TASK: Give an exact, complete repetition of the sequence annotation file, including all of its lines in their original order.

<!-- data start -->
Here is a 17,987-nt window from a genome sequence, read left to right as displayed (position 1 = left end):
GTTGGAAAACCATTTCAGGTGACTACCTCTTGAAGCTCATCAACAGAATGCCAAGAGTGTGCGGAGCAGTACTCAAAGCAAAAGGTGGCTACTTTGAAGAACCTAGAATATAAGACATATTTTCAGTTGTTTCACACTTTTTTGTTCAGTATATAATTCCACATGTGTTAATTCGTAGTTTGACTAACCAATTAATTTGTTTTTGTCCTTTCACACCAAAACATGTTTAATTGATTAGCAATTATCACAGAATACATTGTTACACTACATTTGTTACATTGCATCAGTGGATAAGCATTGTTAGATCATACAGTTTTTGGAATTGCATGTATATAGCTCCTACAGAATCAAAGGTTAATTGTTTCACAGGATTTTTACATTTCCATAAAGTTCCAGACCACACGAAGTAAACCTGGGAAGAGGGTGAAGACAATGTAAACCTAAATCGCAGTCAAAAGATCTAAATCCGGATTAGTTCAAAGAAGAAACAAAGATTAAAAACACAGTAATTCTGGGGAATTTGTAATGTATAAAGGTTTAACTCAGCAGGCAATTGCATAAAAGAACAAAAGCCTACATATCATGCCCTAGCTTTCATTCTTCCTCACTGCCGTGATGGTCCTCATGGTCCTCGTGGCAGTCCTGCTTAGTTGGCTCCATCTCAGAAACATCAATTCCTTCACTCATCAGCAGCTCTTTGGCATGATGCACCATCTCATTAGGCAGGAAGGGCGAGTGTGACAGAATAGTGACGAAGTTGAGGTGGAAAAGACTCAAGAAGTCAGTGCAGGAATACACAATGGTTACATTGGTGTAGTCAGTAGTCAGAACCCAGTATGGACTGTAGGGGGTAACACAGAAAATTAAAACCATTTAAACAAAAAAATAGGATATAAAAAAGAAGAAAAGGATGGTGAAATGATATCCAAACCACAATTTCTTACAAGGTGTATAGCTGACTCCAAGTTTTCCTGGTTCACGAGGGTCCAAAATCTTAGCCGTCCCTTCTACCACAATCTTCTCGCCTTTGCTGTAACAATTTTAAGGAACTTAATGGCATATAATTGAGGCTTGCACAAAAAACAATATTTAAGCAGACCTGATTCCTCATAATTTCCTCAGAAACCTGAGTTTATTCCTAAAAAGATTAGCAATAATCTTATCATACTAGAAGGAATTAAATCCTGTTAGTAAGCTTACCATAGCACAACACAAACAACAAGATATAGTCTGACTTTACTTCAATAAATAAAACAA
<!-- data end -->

Here is a 17,987-nt window from a genome sequence, read left to right as displayed (position 1 = left end):
GTTGGAAAACCATTTCAGGTGACTACCTCTTGAAGCTCATCAACAGAATGCCAAGAGTGTGCGGAGCAGTACTCAAAGCAAAAGGTGGCTACTTTGAAGAACCTAGAATATAAGACATATTTTCAGTTGTTTCACACTTTTTTGTTCAGTATATAATTCCACATGTGTTAATTCGTAGTTTGACTAACCAATTAATTTGTTTTTGTCCTTTCACACCAAAACATGTTTAATTGATTAGCAATTATCACAGAATACATTGTTACACTACATTTGTTACATTGCATCAGTGGATAAGCATTGTTAGATCATACAGTTTTTGGAATTGCATGTATATAGCTCCTACAGAATCAAAGGTTAATTGTTTCACAGGATTTTTACATTTCCATAAAGTTCCAGACCACACGAAGTAAACCTGGGAAGAGGGTGAAGACAATGTAAACCTAAATCGCAGTCAAAAGATCTAAATCCGGATTAGTTCAAAGAAGAAACAAAGATTAAAAACACAGTAATTCTGGGGAATTTGTAATGTATAAAGGTTTAACTCAGCAGGCAATTGCATAAAAGAACAAAAGCCTACATATCATGCCCTAGCTTTCATTCTTCCTCACTGCCGTGATGGTCCTCATGGTCCTCGTGGCAGTCCTGCTTAGTTGGCTCCATCTCAGAAACATCAATTCCTTCACTCATCAGCAGCTCTTTGGCATGATGCACCATCTCATTAGGCAGGAAGGGCGAGTGTGACAGAATAGTGACGAAGTTGAGGTGGAAAAGACTCAAGAAGTCAGTGCAGGAATACACAATGGTTACATTGGTGTAGTCAGTAGTCAGAACCCAGTATGGACTGTAGGGGGTAACACAGAAAATTAAAACCATTTAAACAAAAAAATAGGATATAAAAAAGAAGAAAAGGATGGTGAAATGATATCCAAACCACAATTTCTTACAAGGTGTATAGCTGACTCCAAGTTTTCCTGGTTCACGAGGGTCCAAAATCTTAGCCGTCCCTTCTACCACAATCTTCTCGCCTTTGCTGTAACAATTTTAAGGAACTTAATGGCATATAATTGAGGCTTGCACAAAAAACAATATTTAAGCAGACCTGATTCCTCATAATTTCCTCAGAAACCTGAGTTTATTCCTAAAAAGATTAGCAATAATCTTATCATACTAGAAGGAATTAAATCCTGTTAGTAAGCTTACCATAGCACAACACAAACAACAAGATATAGTCTGACTTTACTTCAATAAATAAAACAA